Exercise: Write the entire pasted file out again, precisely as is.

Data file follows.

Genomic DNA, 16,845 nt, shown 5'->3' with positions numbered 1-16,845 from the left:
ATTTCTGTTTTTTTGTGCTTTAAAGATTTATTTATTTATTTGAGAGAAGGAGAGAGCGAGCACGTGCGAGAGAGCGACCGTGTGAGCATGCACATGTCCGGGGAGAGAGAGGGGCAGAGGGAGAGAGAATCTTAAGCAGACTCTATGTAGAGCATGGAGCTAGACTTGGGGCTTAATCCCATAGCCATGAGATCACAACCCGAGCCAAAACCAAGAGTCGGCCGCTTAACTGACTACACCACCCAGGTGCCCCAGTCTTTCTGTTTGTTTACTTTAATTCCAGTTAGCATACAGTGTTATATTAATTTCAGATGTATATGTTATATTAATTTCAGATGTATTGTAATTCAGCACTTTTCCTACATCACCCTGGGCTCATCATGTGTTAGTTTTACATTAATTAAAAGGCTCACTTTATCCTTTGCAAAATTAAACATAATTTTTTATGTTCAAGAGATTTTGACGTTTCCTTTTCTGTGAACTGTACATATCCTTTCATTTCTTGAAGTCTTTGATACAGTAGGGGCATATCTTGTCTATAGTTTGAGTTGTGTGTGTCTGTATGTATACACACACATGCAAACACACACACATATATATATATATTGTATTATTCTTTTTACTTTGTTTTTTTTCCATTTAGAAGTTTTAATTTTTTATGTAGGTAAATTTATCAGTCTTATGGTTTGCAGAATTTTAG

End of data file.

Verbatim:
Genomic DNA, 16,845 nt, shown 5'->3' with positions numbered 1-16,845 from the left:
ATTTCTGTTTTTTTGTGCTTTAAAGATTTATTTATTTATTTGAGAGAAGGAGAGAGCGAGCACGTGCGAGAGAGCGACCGTGTGAGCATGCACATGTCCGGGGAGAGAGAGGGGCAGAGGGAGAGAGAATCTTAAGCAGACTCTATGTAGAGCATGGAGCTAGACTTGGGGCTTAATCCCATAGCCATGAGATCACAACCCGAGCCAAAACCAAGAGTCGGCCGCTTAACTGACTACACCACCCAGGTGCCCCAGTCTTTCTGTTTGTTTACTTTAATTCCAGTTAGCATACAGTGTTATATTAATTTCAGATGTATATGTTATATTAATTTCAGATGTATTGTAATTCAGCACTTTTCCTACATCACCCTGGGCTCATCATGTGTTAGTTTTACATTAATTAAAAGGCTCACTTTATCCTTTGCAAAATTAAACATAATTTTTTATGTTCAAGAGATTTTGACGTTTCCTTTTCTGTGAACTGTACATATCCTTTCATTTCTTGAAGTCTTTGATACAGTAGGGGCATATCTTGTCTATAGTTTGAGTTGTGTGTGTCTGTATGTATACACACACATGCAAACACACACACATATATATATATATTGTATTATTCTTTTTACTTTGTTTTTTTTCCATTTAGAAGTTTTAATTTTTTATGTAGGTAAATTTATCAGTCTTATGGTTTGCAGAATTTTAG